1) Using sophisticated demand-supply models to assign patient beds
The best way to optimally place patients is to accurately predict and match supply and demand – on a unit-by-unit, minute-by-minute, day-by-day level – every day. Similar to how apps like Waze take baseline predictions from the speed of traffic for each section of the road for each minute of each day of the week, solutions are now available that model current and future bed availability in each unit. Supply and demand must be approached in different, yet compatible, ways.
Supply: Model the availability and timing of beds that will become available in each unit. By using historical data to mathematically create a “fingerprint” (a model for each unit that predicts the likely number of patients that will be discharged), hospital staff can make concrete placement decisions about individual patients. Since the predictions are augmented by real-time feeds, these decisions will be more accurate and less speculative.
Demand: Similar to the supply side, create specifically tailored models for “upcoming demand signals” at any time of the day for each element of demand. These elements can include various factors, such as incoming volumes from surgical and emergency departments, as well as external transfers. Models can be updated by real-time feeds that capture any delays or cancellations of surgeries to ensure updated accuracy.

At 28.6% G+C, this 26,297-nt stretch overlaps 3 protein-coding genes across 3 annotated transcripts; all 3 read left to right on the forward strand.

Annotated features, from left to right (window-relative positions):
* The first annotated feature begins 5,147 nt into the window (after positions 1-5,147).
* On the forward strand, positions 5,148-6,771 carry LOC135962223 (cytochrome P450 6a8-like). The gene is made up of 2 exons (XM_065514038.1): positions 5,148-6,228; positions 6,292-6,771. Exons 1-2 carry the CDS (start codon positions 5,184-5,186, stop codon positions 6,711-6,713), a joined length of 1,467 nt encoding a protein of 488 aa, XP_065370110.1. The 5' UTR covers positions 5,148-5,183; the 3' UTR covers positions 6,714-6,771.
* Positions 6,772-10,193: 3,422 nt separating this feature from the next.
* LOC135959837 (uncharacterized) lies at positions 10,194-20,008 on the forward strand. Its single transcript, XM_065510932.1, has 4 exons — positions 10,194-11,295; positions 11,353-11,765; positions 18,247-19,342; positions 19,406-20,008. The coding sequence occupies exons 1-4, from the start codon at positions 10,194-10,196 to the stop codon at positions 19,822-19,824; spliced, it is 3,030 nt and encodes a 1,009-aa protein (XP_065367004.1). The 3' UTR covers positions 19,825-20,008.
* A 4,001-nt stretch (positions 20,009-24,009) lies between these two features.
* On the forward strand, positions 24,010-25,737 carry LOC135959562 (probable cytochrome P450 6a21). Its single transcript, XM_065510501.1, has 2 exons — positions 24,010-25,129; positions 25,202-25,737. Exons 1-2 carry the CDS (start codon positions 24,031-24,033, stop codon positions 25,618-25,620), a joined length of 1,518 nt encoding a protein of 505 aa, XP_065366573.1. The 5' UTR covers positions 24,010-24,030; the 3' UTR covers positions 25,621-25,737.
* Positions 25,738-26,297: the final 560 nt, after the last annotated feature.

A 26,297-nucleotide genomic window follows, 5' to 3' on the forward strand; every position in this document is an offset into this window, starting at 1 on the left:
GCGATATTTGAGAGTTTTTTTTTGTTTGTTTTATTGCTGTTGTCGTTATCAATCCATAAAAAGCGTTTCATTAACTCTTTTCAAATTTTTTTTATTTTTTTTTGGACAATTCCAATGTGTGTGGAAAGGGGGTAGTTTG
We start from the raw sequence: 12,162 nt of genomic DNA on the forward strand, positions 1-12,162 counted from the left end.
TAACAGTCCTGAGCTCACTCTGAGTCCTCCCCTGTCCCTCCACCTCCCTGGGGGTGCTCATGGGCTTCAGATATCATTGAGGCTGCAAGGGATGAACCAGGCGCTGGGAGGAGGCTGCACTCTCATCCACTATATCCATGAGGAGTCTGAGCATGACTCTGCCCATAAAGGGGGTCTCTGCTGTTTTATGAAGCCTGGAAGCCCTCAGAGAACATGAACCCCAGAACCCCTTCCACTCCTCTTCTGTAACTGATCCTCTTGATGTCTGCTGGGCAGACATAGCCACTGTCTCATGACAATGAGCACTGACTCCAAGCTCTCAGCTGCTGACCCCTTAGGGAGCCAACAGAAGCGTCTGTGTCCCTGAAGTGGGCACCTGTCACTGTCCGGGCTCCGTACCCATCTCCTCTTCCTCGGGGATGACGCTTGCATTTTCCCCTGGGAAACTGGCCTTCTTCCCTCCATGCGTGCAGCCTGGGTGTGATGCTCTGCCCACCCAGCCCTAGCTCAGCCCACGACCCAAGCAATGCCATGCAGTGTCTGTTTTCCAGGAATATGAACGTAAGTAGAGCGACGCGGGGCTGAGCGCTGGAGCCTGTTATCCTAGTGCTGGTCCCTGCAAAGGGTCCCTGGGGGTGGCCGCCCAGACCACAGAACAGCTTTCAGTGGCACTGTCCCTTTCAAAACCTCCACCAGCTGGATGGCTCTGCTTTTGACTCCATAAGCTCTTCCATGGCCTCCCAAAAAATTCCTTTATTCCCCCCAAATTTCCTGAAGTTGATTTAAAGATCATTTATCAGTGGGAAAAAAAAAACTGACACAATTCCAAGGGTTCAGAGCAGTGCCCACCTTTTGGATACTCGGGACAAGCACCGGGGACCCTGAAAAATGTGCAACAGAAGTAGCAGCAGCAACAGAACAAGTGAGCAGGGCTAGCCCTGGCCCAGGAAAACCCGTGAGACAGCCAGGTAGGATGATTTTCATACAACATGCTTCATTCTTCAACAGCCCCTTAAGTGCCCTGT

Side-by-side supply and demand models can then be elevated to patient-placement leaders, giving them visibility into upcoming demand and supply for beds. This leads to dramatically better outcomes than a system purely based on reaction.
2) Make data-driven internal transfer decisions
Internal bed transfer requests are often viewed as an added burden, pushed to the side to be executed only when convenient. However, transfers can actually serve as a strategic lever since they can free up a bed that will be needed in the near future. By utilizing the predictive modeling tool described above, plus moving the right patients to appropriate open beds, placement teams can open up the right slots to meet the expected demand for high-value beds.
3) Forecast demand with surgical smoothing
On a given day, 20-25% of bed demand is the flow of patients from the OR into inpatient beds. This often results in spikes in the inpatient census. Surprisingly, this flow is in fact more “controllable” than the census contribution from the emergency department, as optimizing the elective surgery schedule with respect to recovery time can yield a flatter inpatient census. The practice of “surgical smoothing” can be done by forecasting the volume and case mix of surgeries, using AI-based tools to develop templates for scheduling.